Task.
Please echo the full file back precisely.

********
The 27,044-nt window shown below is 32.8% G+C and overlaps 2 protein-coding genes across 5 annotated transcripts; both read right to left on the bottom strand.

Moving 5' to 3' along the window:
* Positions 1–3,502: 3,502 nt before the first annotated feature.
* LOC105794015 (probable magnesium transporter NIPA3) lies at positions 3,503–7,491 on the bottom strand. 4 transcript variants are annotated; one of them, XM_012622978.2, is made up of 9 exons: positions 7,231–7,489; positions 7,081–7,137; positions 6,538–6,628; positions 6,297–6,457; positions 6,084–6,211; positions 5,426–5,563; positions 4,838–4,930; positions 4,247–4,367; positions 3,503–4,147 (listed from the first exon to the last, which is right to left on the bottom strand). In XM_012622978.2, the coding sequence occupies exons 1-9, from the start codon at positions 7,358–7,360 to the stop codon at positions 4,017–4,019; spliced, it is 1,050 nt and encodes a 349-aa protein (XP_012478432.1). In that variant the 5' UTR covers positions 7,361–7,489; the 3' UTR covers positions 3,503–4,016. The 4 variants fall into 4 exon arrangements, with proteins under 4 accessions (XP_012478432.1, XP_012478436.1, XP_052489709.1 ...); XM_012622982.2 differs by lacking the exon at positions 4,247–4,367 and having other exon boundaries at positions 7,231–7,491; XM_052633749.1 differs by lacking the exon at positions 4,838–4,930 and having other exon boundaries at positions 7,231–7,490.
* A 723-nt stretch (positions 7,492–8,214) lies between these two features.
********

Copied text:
The 27,044-nt window shown below is 32.8% G+C and overlaps 2 protein-coding genes across 5 annotated transcripts; both read right to left on the bottom strand.

Moving 5' to 3' along the window:
* Positions 1–3,502: 3,502 nt before the first annotated feature.
* LOC105794015 (probable magnesium transporter NIPA3) lies at positions 3,503–7,491 on the bottom strand. 4 transcript variants are annotated; one of them, XM_012622978.2, is made up of 9 exons: positions 7,231–7,489; positions 7,081–7,137; positions 6,538–6,628; positions 6,297–6,457; positions 6,084–6,211; positions 5,426–5,563; positions 4,838–4,930; positions 4,247–4,367; positions 3,503–4,147 (listed from the first exon to the last, which is right to left on the bottom strand). In XM_012622978.2, the coding sequence occupies exons 1-9, from the start codon at positions 7,358–7,360 to the stop codon at positions 4,017–4,019; spliced, it is 1,050 nt and encodes a 349-aa protein (XP_012478432.1). In that variant the 5' UTR covers positions 7,361–7,489; the 3' UTR covers positions 3,503–4,016. The 4 variants fall into 4 exon arrangements, with proteins under 4 accessions (XP_012478432.1, XP_012478436.1, XP_052489709.1 ...); XM_012622982.2 differs by lacking the exon at positions 4,247–4,367 and having other exon boundaries at positions 7,231–7,491; XM_052633749.1 differs by lacking the exon at positions 4,838–4,930 and having other exon boundaries at positions 7,231–7,490.
* A 723-nt stretch (positions 7,492–8,214) lies between these two features.